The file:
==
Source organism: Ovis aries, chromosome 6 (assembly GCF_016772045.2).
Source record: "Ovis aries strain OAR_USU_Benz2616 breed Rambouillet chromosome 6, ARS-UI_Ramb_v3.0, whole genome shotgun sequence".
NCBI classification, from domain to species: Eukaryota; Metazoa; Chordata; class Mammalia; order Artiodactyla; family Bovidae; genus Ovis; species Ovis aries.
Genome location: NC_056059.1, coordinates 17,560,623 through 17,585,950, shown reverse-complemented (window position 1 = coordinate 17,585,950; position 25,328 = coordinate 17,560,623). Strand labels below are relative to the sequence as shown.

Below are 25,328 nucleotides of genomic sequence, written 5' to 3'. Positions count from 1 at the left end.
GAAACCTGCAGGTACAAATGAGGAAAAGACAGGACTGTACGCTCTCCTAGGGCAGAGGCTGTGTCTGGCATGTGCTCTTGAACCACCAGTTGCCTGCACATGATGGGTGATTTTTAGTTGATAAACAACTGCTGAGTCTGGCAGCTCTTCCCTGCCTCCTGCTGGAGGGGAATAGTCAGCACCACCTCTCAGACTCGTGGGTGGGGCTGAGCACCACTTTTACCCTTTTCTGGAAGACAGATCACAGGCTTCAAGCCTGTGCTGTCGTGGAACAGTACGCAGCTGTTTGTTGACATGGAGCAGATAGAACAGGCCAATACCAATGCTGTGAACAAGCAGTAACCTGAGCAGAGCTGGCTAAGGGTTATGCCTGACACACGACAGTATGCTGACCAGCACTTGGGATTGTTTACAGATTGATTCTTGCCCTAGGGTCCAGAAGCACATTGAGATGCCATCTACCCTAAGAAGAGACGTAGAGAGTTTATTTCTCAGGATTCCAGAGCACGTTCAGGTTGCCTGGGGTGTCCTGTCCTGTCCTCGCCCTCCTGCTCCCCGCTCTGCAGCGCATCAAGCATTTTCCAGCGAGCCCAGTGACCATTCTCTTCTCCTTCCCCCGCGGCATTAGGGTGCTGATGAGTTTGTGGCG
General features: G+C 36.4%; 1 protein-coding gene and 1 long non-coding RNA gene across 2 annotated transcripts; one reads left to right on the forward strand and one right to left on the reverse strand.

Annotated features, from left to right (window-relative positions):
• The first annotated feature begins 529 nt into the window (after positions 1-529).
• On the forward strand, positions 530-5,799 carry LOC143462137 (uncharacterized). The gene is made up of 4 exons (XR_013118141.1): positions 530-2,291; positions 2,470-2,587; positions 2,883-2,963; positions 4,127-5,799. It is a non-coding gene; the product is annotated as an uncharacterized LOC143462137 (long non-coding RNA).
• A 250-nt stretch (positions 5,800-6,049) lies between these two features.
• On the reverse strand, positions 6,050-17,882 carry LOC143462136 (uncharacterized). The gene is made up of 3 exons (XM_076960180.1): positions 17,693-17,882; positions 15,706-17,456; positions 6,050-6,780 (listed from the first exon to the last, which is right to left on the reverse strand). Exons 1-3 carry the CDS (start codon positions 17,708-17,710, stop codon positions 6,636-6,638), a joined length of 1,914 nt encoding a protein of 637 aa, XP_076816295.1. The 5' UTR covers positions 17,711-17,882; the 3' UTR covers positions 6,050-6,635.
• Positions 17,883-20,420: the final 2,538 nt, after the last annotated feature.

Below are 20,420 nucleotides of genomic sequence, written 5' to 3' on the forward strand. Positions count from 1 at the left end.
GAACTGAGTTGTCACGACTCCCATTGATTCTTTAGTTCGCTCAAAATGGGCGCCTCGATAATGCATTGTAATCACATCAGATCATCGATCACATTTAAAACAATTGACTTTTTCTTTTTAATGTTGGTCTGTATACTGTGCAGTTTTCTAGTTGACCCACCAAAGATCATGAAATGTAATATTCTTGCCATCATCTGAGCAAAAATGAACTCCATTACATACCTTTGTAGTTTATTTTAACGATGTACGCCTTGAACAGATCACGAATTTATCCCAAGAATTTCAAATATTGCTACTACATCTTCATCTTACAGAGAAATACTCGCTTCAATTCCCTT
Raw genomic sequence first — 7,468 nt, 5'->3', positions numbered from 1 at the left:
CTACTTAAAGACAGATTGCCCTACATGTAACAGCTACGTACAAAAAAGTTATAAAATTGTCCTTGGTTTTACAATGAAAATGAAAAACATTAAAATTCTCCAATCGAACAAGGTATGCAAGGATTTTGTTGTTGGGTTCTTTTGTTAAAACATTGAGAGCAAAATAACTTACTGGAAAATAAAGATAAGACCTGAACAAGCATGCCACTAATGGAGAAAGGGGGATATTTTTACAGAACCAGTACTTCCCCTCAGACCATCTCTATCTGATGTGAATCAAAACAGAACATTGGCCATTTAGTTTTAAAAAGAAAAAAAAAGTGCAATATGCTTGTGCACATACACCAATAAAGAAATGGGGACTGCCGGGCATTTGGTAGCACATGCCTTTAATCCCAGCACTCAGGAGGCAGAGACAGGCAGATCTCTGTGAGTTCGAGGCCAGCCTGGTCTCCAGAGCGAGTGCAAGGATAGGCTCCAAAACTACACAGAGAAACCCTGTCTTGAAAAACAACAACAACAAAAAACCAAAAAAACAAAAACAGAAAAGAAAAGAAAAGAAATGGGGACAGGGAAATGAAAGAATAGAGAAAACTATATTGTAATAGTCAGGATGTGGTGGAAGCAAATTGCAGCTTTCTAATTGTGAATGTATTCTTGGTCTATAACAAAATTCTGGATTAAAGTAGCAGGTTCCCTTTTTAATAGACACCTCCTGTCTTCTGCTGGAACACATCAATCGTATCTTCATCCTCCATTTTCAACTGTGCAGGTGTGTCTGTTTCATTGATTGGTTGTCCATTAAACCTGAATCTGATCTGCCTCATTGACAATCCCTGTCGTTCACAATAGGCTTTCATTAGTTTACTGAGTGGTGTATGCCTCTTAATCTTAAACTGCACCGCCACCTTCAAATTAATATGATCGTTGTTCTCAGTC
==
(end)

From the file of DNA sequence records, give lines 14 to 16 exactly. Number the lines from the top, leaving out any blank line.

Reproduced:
Below are 20,420 nucleotides of genomic sequence, written 5' to 3' on the forward strand. Positions count from 1 at the left end.
GAACTGAGTTGTCACGACTCCCATTGATTCTTTAGTTCGCTCAAAATGGGCGCCTCGATAATGCATTGTAATCACATCAGATCATCGATCACATTTAAAACAATTGACTTTTTCTTTTTAATGTTGGTCTGTATACTGTGCAGTTTTCTAGTTGACCCACCAAAGATCATGAAATGTAATATTCTTGCCATCATCTGAGCAAAAATGAACTCCATTACATACCTTTGTAGTTTATTTTAACGATGTACGCCTTGAACAGATCACGAATTTATCCCAAGAATTTCAAATATTGCTACTACATCTTCATCTTACAGAGAAATACTCGCTTCAATTCCCTT
Raw genomic sequence first — 7,468 nt, 5'->3', positions numbered from 1 at the left: